This section includes short articles written by our advisors on current topics, as well as answers to questions asked at some of our client meetings. Blog topics range from delving into the nuts and bolts of an investment strategy or what to look for in an advisor, to understanding why estate planning is so important, and whether you will have enough savings for retirement.
We were so happy to celebrate with you at our Dec 11th holiday event. Over 150 children will receive a gift this holiday season as a result of client donations and the McClelland Financial Group’s contribution to the CHUM City Wish Foundation. Thank you for generous support.
The McClelland Financial Group is very proud to have been a generous contributor to the Thornhill Christmas Assistance Program, helping families of all denominations in need. This year the program was able to help over 115 families including families that are part of Yellow Brick House Women’s Shelter.
“Even in a world of polarisation, fake news and social media, some beliefs remain universal, and central to today’s politics. None is more influential than the idea that inequality has risen in the rich world. People read about it in newspapers, hear about it from their politicians and feel it in their daily lives. This belief motivates populists, who say selfish metropolitan elites have pulled the ladder of opportunity away from ordinary people. It has given succour to the left, who propose ever more radical ways to redistribute wealth (see article). And it has caused alarm among business people, many of whom now claim to pursue a higher social purpose, lest they be seen to subscribe to a model of capitalism that everyone knows has failed.”Read Full Article..
Millennial Moment What happens to millennials in retirement if they never get into the housing market?
No single issue highlights the financial predicament of millennials like home ownership. Rising tuition costs and the growth in temporary work at the expense of permanent jobs are definitely challenges for young adults today. But the cost of houses outweighs them because it affects their financial well-being today, and in retirement. A poll to be issued by KPMG on Thursday lays out the problem in depressing detail. Millennials are eager to buy homes and bear the financial load, but they also recognize that the cost of home ownership will hurt their ability to save for retirement. Some will never afford a home, which means they won’t have a potentially valuable asset to deploy as part of their retirement plan.Read Full Article..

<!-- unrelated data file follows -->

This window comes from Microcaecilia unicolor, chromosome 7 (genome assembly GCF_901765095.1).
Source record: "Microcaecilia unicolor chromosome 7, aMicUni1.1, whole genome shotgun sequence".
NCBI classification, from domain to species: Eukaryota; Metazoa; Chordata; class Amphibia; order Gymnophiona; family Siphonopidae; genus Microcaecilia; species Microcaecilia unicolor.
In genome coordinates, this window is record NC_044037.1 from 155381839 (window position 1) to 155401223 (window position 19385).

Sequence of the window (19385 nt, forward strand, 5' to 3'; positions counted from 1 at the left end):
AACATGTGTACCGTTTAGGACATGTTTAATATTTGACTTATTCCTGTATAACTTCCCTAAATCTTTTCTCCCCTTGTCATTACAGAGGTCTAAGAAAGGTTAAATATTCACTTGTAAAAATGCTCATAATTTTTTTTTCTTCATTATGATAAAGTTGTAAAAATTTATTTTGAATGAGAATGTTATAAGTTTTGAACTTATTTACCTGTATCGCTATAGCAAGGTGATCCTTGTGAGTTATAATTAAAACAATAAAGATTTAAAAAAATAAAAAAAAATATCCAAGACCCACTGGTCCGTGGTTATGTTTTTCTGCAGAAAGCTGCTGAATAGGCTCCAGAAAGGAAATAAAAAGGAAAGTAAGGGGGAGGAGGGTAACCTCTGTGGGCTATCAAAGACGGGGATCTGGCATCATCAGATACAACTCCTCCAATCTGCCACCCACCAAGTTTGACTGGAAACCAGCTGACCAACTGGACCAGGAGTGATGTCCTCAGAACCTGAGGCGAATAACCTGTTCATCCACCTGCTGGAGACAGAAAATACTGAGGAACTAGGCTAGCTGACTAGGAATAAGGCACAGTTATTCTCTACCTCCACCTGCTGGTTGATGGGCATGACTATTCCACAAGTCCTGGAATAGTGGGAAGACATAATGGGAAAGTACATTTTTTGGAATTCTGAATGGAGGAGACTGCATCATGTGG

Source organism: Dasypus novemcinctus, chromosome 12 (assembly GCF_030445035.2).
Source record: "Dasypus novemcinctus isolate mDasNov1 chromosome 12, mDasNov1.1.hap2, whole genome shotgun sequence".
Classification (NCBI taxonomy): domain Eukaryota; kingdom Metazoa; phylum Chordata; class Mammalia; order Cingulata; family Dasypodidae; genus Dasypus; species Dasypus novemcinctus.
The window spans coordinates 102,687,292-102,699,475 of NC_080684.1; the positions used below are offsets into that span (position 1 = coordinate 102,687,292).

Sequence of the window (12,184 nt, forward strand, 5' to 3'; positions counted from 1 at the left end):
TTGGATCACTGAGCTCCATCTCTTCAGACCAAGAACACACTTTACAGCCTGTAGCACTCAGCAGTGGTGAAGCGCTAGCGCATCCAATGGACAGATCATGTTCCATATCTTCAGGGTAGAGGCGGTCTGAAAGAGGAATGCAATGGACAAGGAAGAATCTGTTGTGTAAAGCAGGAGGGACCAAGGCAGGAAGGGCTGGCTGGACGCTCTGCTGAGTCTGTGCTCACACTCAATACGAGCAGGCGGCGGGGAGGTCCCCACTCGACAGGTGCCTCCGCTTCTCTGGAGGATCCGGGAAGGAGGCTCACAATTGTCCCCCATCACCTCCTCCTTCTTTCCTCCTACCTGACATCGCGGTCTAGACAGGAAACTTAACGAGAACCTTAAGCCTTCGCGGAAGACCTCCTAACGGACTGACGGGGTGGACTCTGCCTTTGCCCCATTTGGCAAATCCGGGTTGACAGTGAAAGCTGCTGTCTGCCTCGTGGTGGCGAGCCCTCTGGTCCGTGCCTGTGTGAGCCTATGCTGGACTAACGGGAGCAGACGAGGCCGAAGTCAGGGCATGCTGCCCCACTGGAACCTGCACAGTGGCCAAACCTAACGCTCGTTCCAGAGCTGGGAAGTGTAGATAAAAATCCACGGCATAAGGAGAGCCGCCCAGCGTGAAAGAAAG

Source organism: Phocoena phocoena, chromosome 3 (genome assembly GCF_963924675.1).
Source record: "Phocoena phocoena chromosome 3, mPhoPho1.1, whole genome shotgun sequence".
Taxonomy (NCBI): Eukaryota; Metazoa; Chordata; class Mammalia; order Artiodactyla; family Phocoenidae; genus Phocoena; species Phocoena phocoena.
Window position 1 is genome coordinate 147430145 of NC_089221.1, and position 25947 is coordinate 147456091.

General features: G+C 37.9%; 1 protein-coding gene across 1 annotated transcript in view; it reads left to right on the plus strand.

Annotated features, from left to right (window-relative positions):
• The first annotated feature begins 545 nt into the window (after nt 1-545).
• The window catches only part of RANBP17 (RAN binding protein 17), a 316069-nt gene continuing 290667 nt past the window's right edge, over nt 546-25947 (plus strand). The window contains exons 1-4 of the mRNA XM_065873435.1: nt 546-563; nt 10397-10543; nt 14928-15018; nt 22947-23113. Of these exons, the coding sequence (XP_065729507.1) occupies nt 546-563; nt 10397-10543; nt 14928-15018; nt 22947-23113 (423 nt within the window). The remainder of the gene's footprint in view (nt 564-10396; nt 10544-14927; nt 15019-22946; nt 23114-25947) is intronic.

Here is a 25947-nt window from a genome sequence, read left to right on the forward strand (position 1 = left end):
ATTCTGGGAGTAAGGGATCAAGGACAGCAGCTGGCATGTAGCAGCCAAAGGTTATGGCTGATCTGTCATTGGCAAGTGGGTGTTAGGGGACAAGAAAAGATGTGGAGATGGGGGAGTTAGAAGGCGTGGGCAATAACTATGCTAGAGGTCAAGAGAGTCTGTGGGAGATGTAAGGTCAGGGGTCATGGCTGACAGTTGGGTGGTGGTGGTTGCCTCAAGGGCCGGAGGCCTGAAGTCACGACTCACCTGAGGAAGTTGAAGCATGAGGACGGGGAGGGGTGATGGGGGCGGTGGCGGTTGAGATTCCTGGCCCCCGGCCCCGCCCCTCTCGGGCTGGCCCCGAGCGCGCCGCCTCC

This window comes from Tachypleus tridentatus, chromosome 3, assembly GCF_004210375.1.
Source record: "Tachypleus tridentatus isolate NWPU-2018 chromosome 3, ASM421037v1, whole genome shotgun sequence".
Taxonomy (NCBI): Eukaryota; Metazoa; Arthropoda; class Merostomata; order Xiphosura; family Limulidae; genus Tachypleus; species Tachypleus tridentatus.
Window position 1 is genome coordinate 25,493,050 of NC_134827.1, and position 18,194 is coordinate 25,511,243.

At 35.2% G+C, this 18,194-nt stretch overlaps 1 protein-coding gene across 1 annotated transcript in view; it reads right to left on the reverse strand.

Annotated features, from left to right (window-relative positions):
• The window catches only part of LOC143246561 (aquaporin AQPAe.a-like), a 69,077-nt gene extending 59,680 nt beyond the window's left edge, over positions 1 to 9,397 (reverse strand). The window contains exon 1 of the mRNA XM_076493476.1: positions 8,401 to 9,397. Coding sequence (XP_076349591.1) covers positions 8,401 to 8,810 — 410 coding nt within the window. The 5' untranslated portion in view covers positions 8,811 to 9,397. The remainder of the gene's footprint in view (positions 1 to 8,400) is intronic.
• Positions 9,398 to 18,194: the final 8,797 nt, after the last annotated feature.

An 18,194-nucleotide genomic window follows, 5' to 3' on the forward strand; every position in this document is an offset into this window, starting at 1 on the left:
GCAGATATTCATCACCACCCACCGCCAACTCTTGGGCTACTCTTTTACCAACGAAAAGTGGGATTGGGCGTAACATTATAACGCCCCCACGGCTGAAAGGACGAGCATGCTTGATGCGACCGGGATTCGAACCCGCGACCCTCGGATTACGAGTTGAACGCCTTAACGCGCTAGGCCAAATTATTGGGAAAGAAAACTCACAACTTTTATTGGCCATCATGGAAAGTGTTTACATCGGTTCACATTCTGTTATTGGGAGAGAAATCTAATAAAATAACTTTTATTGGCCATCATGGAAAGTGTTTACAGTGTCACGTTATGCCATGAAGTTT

“I always find this time of year to be self-reflective. Year-end provides a natural point for critiquing past performance and fitting it into a broader investing context. These holidays in particular have a way of foisting this perspective upon me, and with deep meaning. As a parent of two young kids, my holidays now kick off with Halloween. Perhaps stuck in this spirit, I find myself wondering: Why are we so scared?
I can’t seem to shake this sense that we live in a culture that’s scared. I see a number of signs across the economic, political, and investment landscapes that seem support this observation. To be sure, this is not universally true on an individual level. However, as a culture we seem to have lost our mojo, our swagger, and the confidence that fuels significant economic advancements.”Read Full Article..
Throughout life we learn some valuable lessons we wish we knew earlier in life but of course, hindsight is 20/20. Unfortunately there are many things we learn in life that we can’t learn from traditional education. These so called life lessons have the potential to change our whole trajectory as an individual. This article posted by Leah Thomas highlights 7 lessons the most successful people master by age 35. The sooner you learn these, the more your life can benefit from them.Read Full Article..
How do you invest successfully in the stock market? Answer: Buy low, sell high! Not a novel idea, but one that is consistently overlooked. More often than not, long-term investors are employing the opposite strategy – buying high and selling low – which typically results in an overly-anxious and underwhelming investment experience. Not to mention, a less desirable retirement lifestyle…